With Throwback Thursday, we take a glimpse through the mists of time to see how much Beijing has changed during our blog's run, and how much it has stayed the same. Today's segment: a revisiting of the Forbidden City's expansion and renovation on August 24, 2010, in lieu of the August 18, 2016 announcement that the tourist site would provide Wi-Fi, and the July 19, 2016 announcement that 75 percent of its palaces are set to open by the end of 2016.

The Global Times recently reported a planned expansion of the areas of the Forbidden City open to tourists, from 30 percent to 70 percent of the complex’s total area. As well as opening up new areas of the City, the renovation aims to relieve congestion and stress on the current zones open to visitors.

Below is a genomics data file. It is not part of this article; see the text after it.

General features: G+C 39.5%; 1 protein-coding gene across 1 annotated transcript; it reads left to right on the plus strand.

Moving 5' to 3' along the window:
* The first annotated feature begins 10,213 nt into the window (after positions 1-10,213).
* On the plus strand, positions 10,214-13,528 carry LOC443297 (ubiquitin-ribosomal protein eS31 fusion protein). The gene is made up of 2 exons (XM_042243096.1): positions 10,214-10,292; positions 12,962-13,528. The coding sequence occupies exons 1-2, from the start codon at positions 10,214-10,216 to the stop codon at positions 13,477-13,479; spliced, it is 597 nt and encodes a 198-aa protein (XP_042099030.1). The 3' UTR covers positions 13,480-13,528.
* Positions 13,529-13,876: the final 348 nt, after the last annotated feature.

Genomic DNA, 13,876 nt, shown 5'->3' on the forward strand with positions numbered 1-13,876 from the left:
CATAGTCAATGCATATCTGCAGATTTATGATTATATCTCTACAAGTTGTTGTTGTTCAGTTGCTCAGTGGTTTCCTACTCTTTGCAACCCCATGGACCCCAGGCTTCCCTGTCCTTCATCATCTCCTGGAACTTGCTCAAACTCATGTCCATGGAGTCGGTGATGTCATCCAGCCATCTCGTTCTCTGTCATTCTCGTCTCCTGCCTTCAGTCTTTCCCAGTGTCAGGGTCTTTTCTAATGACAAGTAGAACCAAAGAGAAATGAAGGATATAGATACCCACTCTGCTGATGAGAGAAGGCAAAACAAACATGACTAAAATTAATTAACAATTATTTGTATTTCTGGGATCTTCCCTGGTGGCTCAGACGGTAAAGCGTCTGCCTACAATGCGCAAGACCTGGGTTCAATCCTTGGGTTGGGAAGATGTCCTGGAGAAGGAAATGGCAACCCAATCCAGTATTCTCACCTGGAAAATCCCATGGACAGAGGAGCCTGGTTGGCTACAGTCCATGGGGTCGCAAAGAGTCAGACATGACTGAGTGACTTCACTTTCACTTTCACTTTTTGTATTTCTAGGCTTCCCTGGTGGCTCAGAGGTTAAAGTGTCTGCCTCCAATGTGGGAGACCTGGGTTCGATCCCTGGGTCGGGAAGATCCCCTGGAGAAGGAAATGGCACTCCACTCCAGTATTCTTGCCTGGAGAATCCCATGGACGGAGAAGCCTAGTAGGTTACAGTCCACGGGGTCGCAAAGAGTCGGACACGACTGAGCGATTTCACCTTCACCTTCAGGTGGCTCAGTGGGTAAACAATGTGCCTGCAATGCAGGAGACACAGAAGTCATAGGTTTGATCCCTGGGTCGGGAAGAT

According to the report the area of the Forbidden City open at present has an ideal daily capacity of approximately 30,000, yet the City sees as many as 130,000 visitors a day during peak tourist seasons. Overwhelming crowds has led to damage and general wear that many hope will be relieved with the opening of new sections within the walled City.

The expansion project marks the start of phase two of long-term renovations; the first phase began in 2002, continued for six years and restored areas already open to the public. Beijingers may remember that many of the gates were spruced up in the years before the Beijing Olympics.

This new phase will work on areas not currently open to the public and is scheduled to continue through to 2020. Tourists may see new areas of the Forbidden City open to them within a year however.

Photo: telegraph.co.uk


Visit the original source and full text: the Beijinger Blog